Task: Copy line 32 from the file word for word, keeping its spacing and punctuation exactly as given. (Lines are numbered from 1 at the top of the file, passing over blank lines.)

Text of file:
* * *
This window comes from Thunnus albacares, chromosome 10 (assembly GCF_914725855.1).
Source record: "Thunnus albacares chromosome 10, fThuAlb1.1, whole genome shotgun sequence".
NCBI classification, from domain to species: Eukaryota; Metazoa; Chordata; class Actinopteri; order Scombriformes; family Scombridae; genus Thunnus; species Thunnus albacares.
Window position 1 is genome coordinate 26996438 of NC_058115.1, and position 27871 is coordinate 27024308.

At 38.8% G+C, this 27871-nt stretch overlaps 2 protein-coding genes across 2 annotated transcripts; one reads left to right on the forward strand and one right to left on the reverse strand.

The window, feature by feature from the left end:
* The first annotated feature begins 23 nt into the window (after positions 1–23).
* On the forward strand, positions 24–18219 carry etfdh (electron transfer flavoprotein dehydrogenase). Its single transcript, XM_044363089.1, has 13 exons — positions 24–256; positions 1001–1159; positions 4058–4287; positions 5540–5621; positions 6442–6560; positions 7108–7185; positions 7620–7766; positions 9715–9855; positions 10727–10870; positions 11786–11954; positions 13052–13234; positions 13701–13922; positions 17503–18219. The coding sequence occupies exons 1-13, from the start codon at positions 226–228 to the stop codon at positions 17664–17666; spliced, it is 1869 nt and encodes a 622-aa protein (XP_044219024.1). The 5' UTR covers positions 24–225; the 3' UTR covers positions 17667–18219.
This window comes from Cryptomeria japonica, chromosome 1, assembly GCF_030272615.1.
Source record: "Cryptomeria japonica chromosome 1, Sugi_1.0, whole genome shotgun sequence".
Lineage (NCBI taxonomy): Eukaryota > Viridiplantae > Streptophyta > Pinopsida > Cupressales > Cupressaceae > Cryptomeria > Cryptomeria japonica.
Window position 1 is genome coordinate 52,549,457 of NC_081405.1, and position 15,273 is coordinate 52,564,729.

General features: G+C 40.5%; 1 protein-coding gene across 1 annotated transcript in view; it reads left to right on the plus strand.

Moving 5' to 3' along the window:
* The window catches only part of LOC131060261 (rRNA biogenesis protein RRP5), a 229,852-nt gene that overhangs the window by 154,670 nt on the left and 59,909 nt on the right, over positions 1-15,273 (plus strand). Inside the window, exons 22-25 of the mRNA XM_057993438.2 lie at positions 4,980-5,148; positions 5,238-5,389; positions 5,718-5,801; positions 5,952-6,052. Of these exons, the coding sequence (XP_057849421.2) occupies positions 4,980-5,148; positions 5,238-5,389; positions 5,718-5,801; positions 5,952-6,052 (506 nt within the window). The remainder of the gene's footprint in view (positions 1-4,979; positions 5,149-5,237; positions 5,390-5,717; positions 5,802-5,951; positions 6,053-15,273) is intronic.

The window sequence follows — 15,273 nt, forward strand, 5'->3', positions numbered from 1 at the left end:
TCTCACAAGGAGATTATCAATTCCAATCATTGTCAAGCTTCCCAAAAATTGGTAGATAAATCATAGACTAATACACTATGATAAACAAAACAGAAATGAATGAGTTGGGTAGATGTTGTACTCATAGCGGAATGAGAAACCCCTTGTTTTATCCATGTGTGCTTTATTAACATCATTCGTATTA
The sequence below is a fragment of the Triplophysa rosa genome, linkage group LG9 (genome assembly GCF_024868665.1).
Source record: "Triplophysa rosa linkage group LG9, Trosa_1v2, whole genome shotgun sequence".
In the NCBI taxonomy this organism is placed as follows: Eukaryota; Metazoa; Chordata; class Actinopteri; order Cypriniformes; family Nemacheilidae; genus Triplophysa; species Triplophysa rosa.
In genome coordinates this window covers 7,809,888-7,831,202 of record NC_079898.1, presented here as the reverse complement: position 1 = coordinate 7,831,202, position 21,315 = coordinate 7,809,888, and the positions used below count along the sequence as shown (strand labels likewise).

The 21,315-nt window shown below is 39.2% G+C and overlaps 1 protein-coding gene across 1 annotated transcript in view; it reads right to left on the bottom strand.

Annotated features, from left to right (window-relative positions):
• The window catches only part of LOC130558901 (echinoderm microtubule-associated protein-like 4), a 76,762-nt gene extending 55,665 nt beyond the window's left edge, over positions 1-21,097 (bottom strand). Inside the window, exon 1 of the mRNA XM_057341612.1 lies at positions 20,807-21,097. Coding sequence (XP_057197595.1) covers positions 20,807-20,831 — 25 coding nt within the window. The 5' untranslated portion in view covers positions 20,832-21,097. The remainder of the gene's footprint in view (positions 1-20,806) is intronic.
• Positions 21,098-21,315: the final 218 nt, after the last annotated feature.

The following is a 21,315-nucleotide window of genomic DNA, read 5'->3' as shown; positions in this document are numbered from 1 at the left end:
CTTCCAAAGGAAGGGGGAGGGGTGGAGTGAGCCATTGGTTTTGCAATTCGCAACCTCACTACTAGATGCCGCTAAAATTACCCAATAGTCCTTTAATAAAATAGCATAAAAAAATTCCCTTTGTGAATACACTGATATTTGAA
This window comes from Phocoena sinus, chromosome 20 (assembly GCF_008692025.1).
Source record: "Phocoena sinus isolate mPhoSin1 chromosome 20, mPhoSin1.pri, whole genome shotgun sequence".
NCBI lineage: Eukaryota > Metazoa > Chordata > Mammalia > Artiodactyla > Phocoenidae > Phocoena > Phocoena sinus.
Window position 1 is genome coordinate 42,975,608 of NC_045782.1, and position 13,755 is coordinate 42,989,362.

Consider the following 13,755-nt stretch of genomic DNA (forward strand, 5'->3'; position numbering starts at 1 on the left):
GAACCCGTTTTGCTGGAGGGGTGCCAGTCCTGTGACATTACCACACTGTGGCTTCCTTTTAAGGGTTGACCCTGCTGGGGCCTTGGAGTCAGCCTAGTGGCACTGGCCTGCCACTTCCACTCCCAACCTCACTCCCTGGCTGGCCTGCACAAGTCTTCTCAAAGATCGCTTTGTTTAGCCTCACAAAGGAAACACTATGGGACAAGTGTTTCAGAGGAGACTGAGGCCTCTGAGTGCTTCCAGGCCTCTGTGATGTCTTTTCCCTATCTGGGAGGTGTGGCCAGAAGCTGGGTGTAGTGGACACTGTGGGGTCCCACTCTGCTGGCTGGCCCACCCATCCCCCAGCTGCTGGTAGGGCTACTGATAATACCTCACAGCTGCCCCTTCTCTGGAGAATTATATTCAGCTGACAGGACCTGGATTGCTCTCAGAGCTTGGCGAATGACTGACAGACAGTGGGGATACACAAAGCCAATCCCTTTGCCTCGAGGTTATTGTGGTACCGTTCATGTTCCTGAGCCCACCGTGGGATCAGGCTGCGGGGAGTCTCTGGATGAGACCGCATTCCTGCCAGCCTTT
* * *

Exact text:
Consider the following 13,755-nt stretch of genomic DNA (forward strand, 5'->3'; position numbering starts at 1 on the left):